Harry Linfield, Concorde captain & instructor, when I asked him in the Brooklands Concorde simulator what good pilots did well. He has instructed in RAF Jet Provosts, B707s, Concorde and after retiring, in piston Cessna’s. He told me whatever the speed, stay ahead of the aeroplane. And know what you are going to do next.
Ripped from the aviation press headlines: One in five business jet pilots don’t do a full flight-control check before takeoff.
Actually one in five is a bit of an exaggeration. The would be 20%. The more precise number is 17.66%. And that’s actually a per-flight percentage, so maybe the percentage of pilots is a little less. But WTF Batman! 17.66%?
You may have read about the fatal 2014 Gulfstream G-IV crash caused by the crew not doing a flight-control check and then trying to takeoff with the gust lock engaged. Well, now the airmanship onion has been peeled back a layer. Seems the NTSB wanted to play a deeper game. Rather than quickly blame ‘bad apple’ pilots and pretend everything else is OK, they made an interesting research recommendation. They suggested the National Business Aviation Association (NBAA) work with business aviation flight operational quality assurance (FOQA) groups to use existing recorders to analyze how frequently crews comply with manufacturer-required routine flight-control checks before takeoff. They wanted a peek behind the cockpit curtain.
The NBAA actually did it. Accessed and analyzed the data for suitably equipped jets for the years 2013, 2014, 2015. And now the report is online. I think it’s required reading.
That rust-red line is the noncompliance rate. Which for the 143,756 flights was 17.66%. The NBAA says this gives them “reason to pause”. No kidding. They also blandly conclude:
This report should further raise awareness within the business aviation community that complacency and lack of procedural discipline have no place in our profession.
The issue of course is that in reality not following SOP has found a place in the profession. These data are from the flight departments that have active FOQA programs, flight departments that pass safety inspections and appear very different from the kind of ‘cowboy’ operators that you might imagine more likely to ignore basic safety checks. Just telling pilots to follow the rules is no longer going to cut it. NTSB Member Robert Sumwalt is quoted in AW&ST talking about noncompliance:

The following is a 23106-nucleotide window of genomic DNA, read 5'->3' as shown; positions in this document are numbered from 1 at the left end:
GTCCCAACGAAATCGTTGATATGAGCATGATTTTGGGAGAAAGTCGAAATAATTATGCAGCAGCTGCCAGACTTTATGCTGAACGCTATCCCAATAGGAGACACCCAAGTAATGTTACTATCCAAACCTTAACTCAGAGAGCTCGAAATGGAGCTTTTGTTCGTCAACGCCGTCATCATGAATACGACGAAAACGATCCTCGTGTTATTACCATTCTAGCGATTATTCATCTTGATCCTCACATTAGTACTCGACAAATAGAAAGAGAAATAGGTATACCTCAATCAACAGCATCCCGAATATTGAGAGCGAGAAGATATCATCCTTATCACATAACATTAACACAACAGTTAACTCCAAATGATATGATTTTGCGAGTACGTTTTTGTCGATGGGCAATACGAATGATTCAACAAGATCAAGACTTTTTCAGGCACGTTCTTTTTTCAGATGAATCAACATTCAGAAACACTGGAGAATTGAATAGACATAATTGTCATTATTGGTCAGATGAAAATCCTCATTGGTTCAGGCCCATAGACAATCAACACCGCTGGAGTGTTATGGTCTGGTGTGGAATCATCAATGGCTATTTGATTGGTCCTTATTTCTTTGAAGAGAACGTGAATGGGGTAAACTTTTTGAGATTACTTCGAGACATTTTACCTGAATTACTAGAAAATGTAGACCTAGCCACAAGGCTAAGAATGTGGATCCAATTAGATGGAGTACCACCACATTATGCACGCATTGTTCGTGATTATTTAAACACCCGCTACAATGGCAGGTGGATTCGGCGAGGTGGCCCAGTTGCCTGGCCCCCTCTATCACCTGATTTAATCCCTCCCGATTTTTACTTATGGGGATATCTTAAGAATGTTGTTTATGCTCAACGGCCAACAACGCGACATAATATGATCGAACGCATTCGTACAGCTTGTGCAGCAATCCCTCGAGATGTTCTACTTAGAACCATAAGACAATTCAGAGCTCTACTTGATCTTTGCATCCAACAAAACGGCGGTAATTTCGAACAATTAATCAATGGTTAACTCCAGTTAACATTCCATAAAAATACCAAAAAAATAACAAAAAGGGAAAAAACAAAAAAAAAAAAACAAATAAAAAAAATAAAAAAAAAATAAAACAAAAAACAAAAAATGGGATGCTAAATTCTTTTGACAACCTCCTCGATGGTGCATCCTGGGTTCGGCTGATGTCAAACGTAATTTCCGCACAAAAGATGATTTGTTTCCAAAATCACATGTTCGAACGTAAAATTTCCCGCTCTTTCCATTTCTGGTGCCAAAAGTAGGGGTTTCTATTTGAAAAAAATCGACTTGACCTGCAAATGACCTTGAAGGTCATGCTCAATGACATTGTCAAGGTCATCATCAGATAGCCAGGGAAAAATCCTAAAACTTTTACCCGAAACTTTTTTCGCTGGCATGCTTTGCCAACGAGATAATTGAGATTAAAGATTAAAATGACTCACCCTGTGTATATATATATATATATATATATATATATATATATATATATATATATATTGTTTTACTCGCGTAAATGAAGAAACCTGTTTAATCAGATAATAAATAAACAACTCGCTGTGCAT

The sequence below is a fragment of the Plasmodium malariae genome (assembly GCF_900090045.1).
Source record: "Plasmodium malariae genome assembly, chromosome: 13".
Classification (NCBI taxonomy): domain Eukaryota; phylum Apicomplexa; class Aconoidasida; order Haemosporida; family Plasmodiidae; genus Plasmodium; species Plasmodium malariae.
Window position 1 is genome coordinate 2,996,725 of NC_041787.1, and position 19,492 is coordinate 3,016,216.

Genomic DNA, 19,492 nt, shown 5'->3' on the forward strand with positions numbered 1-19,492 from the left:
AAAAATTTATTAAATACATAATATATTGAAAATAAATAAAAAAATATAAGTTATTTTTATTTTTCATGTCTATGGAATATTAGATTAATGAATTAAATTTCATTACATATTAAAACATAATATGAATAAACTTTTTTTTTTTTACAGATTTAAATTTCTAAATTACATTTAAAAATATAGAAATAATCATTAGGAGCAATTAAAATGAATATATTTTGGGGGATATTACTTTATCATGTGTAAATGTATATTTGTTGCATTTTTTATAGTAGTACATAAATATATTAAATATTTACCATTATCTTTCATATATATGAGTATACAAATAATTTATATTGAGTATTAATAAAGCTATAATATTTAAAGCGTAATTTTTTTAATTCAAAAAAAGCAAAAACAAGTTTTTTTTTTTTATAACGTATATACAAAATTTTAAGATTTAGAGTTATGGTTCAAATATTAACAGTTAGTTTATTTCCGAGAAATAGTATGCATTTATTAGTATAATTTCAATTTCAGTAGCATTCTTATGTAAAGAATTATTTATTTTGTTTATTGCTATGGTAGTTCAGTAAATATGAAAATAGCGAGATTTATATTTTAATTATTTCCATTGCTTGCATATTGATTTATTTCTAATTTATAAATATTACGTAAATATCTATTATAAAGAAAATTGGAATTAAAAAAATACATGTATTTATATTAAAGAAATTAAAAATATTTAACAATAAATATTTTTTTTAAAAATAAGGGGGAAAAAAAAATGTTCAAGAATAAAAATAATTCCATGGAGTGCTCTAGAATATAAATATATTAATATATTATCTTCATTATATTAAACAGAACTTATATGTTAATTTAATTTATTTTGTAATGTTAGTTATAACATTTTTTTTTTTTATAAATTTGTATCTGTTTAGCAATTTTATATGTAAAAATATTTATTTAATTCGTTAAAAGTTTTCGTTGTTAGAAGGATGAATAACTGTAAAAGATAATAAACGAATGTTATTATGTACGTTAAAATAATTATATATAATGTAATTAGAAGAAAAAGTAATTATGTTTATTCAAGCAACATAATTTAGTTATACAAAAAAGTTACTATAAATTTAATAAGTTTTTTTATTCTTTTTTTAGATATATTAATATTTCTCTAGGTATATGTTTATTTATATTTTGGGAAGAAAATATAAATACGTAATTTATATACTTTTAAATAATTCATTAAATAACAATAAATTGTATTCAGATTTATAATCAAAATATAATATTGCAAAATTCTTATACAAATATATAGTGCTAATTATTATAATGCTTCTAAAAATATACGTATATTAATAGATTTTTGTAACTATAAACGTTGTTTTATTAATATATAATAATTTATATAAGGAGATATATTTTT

There is a saying, ‘You can fool the auditors, but never fool yourself.’
The NBAA President and CEO Ed Bolen described the findings as “perplexing”. But has issued no comprehensive plan to reduce the 17.66 number.
I don’t care how much of a hurry you are in. Unless someone is literally firing shots at you—follow all basic safety procedures. I don’t care how good your maintenance department is. Unless you are in the Blue Angels (edit: the Blue’s don’t do a walk-around, but yes, they do a flight control check) or launching a quick alert military response—follow all basic safety procedures. Working on the 0.1% stuff is hard. It’s the work of inner art of airmanship. But working on the 17% stuff should be easy. That’s just basic stay-alive airmanship.
I’m too disgusted by this report to write much more. It’s beyond time to take SOP non-compliance seriously. Maybe fund more research into the real reasons why humans do this behavior? Maybe work on better SOPs? I believe there are four broad reasons why pilots don’t comply with standard operating procedures. They are derived and described in a paper published by Safety Science journal: An empirically derived taxonomy of pilot violation behavior by English (yes that’s me) & Branaghan (an ASU psychology professor):
Improvement. The intention is to increase safety or production, a desire to do better.
Malevolent. The intention is to cause harm or reduce production, a desire to do damage.
Indolent. The intention is to increase operator ease, a desire for lethargy.
Hedonic. The intention is to increase operator excitement, a desire for sensation.
Understanding the varied reasons why is a start to working on how we can change the actual behavior. Even when the auditor isn’t watching. Because 1 in 5 is stupid bad.
Oh, I do know calling pilots stupid is not nice. And the real reasons for these events are culture, training, management, incentives and other ‘deeper games’ of human nature. But I’m mad. So can’t stop myself from sharing a useful gif showing what the flight controls do, for my biz jet friends:
Jeff Clark is a surfing legend. He discovered the huge wave surfing site Mavericks in California, has surfed there 40 years, and has been featured in several super cool surfing movies. I was reminded of his eloquence and deep insights into managing moving mass by an article in this month’s The Red Bulletin magazine.
He also is quoted in the article as saying:
You could break something, you could lose your life. That’s not why I’m in it. I surf big waves because I am motivated and excited to dance with that power and make it back successfully to the channel.
Excited to dance with the power. Sounds a lot like flying.
Want more? This YouTube video by Sophia Silva is not a cleverly-edited 60-minutes interview, but it feels real. Like it’s you sitting next to Jeff. And he covers lots of ground including conquering the mind, motivation, play, power, limits, awareness, integration, how every wave is different, flow, becoming one with what you are doing, feel the nature of the wave, focus, passion and anticipating his reaction to the unknown.